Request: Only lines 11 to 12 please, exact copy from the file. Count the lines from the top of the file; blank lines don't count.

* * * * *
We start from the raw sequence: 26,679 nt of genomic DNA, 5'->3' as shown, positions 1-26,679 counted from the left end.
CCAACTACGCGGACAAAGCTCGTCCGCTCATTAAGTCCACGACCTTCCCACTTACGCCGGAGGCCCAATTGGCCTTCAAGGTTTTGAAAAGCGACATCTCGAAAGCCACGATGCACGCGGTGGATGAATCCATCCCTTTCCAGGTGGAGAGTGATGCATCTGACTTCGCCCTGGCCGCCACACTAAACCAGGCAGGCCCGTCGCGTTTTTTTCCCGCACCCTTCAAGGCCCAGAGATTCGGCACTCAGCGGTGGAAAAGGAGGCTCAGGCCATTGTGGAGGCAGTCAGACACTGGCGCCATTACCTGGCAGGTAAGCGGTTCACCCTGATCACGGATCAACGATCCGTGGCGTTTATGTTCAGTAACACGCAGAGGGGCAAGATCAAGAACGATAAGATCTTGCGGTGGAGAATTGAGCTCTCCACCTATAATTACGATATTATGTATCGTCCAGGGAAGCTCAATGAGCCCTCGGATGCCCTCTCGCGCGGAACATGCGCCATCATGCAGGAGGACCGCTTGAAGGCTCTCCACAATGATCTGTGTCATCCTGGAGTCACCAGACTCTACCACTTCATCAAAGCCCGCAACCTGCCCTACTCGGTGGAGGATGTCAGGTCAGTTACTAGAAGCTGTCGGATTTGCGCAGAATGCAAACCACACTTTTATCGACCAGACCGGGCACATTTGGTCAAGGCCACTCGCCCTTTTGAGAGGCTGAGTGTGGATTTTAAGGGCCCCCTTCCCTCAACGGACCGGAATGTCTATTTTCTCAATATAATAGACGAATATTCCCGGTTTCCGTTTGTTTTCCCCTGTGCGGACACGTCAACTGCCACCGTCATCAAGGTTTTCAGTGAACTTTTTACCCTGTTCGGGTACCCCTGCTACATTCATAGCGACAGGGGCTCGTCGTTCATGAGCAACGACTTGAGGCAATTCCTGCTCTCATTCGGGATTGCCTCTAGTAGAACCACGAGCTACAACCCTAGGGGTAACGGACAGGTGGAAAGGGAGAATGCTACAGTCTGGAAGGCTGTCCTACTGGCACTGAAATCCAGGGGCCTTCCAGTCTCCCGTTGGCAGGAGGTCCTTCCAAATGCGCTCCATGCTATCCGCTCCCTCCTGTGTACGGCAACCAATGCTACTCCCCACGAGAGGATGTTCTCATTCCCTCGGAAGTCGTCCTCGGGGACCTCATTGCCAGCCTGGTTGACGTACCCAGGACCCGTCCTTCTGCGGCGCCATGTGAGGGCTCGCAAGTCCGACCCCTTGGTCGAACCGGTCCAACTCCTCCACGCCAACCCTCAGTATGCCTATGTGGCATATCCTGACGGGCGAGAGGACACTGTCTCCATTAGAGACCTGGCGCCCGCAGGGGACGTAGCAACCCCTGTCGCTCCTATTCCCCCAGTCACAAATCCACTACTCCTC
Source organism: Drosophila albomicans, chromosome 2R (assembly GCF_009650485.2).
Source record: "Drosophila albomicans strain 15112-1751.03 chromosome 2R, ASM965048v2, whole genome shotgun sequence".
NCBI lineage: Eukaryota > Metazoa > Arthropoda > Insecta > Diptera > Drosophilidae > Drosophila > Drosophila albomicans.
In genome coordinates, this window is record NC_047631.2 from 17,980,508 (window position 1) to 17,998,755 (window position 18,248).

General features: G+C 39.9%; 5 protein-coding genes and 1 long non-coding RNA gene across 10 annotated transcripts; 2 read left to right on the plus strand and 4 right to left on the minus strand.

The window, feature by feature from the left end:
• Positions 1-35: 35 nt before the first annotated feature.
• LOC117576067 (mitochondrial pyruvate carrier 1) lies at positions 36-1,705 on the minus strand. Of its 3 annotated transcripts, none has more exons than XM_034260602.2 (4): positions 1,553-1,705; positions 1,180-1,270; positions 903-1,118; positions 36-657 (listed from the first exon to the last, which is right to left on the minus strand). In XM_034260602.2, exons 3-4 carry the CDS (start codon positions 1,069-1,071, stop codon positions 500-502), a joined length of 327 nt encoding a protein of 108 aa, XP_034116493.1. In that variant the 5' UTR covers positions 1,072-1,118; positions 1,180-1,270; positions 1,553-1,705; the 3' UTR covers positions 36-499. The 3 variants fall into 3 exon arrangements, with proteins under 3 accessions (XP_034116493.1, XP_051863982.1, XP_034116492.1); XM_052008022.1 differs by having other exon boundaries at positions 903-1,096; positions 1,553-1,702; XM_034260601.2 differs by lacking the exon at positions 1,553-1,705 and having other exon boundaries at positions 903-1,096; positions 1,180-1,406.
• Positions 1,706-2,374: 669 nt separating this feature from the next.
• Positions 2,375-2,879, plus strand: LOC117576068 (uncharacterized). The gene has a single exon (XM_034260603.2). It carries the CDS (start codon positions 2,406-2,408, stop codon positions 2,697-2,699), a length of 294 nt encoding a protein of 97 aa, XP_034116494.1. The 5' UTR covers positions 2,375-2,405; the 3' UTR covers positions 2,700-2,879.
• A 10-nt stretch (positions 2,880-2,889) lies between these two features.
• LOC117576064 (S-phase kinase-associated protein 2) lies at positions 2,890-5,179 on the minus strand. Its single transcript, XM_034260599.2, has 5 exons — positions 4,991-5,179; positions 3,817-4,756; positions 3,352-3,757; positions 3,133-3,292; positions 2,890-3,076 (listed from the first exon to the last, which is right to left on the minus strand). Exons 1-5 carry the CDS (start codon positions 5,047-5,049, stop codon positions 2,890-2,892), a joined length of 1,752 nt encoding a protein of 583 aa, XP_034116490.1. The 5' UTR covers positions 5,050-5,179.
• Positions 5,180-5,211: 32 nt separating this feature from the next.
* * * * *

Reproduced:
• Positions 1,706-2,374: 669 nt separating this feature from the next.
• Positions 2,375-2,879, plus strand: LOC117576068 (uncharacterized). The gene has a single exon (XM_034260603.2). It carries the CDS (start codon positions 2,406-2,408, stop codon positions 2,697-2,699), a length of 294 nt encoding a protein of 97 aa, XP_034116494.1. The 5' UTR covers positions 2,375-2,405; the 3' UTR covers positions 2,700-2,879.